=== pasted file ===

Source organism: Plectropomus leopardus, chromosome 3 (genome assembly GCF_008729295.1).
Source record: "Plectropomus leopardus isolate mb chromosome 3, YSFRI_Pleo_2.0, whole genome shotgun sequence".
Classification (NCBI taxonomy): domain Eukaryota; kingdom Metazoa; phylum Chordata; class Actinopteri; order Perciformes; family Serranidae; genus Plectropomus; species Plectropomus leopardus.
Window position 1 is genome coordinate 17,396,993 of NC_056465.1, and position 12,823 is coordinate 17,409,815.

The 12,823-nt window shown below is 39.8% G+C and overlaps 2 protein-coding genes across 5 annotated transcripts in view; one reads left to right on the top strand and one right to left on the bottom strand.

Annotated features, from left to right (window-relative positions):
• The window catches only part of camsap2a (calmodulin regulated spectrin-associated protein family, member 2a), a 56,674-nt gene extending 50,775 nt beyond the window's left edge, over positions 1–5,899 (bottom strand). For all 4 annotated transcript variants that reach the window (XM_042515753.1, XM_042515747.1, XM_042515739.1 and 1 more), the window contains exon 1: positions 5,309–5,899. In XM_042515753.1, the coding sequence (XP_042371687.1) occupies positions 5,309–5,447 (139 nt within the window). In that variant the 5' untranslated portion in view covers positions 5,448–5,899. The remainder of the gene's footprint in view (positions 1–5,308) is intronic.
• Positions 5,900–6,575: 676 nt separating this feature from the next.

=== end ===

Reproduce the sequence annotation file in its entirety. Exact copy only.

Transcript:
Source organism: Plectropomus leopardus, chromosome 3 (genome assembly GCF_008729295.1).
Source record: "Plectropomus leopardus isolate mb chromosome 3, YSFRI_Pleo_2.0, whole genome shotgun sequence".
Classification (NCBI taxonomy): domain Eukaryota; kingdom Metazoa; phylum Chordata; class Actinopteri; order Perciformes; family Serranidae; genus Plectropomus; species Plectropomus leopardus.
Window position 1 is genome coordinate 17,396,993 of NC_056465.1, and position 12,823 is coordinate 17,409,815.

The 12,823-nt window shown below is 39.8% G+C and overlaps 2 protein-coding genes across 5 annotated transcripts in view; one reads left to right on the top strand and one right to left on the bottom strand.

Annotated features, from left to right (window-relative positions):
• The window catches only part of camsap2a (calmodulin regulated spectrin-associated protein family, member 2a), a 56,674-nt gene extending 50,775 nt beyond the window's left edge, over positions 1–5,899 (bottom strand). For all 4 annotated transcript variants that reach the window (XM_042515753.1, XM_042515747.1, XM_042515739.1 and 1 more), the window contains exon 1: positions 5,309–5,899. In XM_042515753.1, the coding sequence (XP_042371687.1) occupies positions 5,309–5,447 (139 nt within the window). In that variant the 5' untranslated portion in view covers positions 5,448–5,899. The remainder of the gene's footprint in view (positions 1–5,308) is intronic.
• Positions 5,900–6,575: 676 nt separating this feature from the next.